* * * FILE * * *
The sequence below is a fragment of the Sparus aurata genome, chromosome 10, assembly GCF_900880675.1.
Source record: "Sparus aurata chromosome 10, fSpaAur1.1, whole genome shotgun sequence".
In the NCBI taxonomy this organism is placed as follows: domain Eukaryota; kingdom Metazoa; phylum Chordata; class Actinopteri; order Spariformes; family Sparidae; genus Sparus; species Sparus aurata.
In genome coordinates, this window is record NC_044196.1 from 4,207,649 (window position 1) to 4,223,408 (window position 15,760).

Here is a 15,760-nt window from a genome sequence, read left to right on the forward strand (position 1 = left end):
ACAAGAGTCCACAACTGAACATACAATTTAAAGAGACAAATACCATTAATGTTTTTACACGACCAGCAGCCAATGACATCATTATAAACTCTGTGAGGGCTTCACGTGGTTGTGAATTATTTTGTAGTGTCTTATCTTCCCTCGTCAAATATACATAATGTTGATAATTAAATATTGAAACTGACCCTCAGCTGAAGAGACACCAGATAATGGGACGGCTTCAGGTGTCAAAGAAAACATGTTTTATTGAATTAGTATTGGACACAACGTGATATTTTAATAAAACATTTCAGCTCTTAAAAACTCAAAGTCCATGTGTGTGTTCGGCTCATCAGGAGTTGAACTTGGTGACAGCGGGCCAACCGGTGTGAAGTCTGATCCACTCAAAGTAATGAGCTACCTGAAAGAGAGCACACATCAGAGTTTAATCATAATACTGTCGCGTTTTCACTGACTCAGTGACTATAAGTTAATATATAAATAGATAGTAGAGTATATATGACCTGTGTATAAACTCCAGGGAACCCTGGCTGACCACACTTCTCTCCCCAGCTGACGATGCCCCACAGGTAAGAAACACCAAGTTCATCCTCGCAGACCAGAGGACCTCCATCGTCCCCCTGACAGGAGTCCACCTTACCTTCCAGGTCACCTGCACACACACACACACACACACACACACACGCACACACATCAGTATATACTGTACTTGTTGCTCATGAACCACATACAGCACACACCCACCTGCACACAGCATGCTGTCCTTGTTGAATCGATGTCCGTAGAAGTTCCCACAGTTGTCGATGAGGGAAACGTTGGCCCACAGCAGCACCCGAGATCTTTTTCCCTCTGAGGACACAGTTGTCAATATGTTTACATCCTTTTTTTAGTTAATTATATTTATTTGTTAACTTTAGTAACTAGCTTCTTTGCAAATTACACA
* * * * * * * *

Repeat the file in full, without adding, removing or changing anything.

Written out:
The sequence below is a fragment of the Sparus aurata genome, chromosome 10, assembly GCF_900880675.1.
Source record: "Sparus aurata chromosome 10, fSpaAur1.1, whole genome shotgun sequence".
In the NCBI taxonomy this organism is placed as follows: domain Eukaryota; kingdom Metazoa; phylum Chordata; class Actinopteri; order Spariformes; family Sparidae; genus Sparus; species Sparus aurata.
In genome coordinates, this window is record NC_044196.1 from 4,207,649 (window position 1) to 4,223,408 (window position 15,760).

Here is a 15,760-nt window from a genome sequence, read left to right on the forward strand (position 1 = left end):
ACAAGAGTCCACAACTGAACATACAATTTAAAGAGACAAATACCATTAATGTTTTTACACGACCAGCAGCCAATGACATCATTATAAACTCTGTGAGGGCTTCACGTGGTTGTGAATTATTTTGTAGTGTCTTATCTTCCCTCGTCAAATATACATAATGTTGATAATTAAATATTGAAACTGACCCTCAGCTGAAGAGACACCAGATAATGGGACGGCTTCAGGTGTCAAAGAAAACATGTTTTATTGAATTAGTATTGGACACAACGTGATATTTTAATAAAACATTTCAGCTCTTAAAAACTCAAAGTCCATGTGTGTGTTCGGCTCATCAGGAGTTGAACTTGGTGACAGCGGGCCAACCGGTGTGAAGTCTGATCCACTCAAAGTAATGAGCTACCTGAAAGAGAGCACACATCAGAGTTTAATCATAATACTGTCGCGTTTTCACTGACTCAGTGACTATAAGTTAATATATAAATAGATAGTAGAGTATATATGACCTGTGTATAAACTCCAGGGAACCCTGGCTGACCACACTTCTCTCCCCAGCTGACGATGCCCCACAGGTAAGAAACACCAAGTTCATCCTCGCAGACCAGAGGACCTCCATCGTCCCCCTGACAGGAGTCCACCTTACCTTCCAGGTCACCTGCACACACACACACACACACACACACACACGCACACACATCAGTATATACTGTACTTGTTGCTCATGAACCACATACAGCACACACCCACCTGCACACAGCATGCTGTCCTTGTTGAATCGATGTCCGTAGAAGTTCCCACAGTTGTCGATGAGGGAAACGTTGGCCCACAGCAGCACCCGAGATCTTTTTCCCTCTGAGGACACAGTTGTCAATATGTTTACATCCTTTTTTTAGTTAATTATATTTATTTGTTAACTTTAGTAACTAGCTTCTTTGCAAATTACACA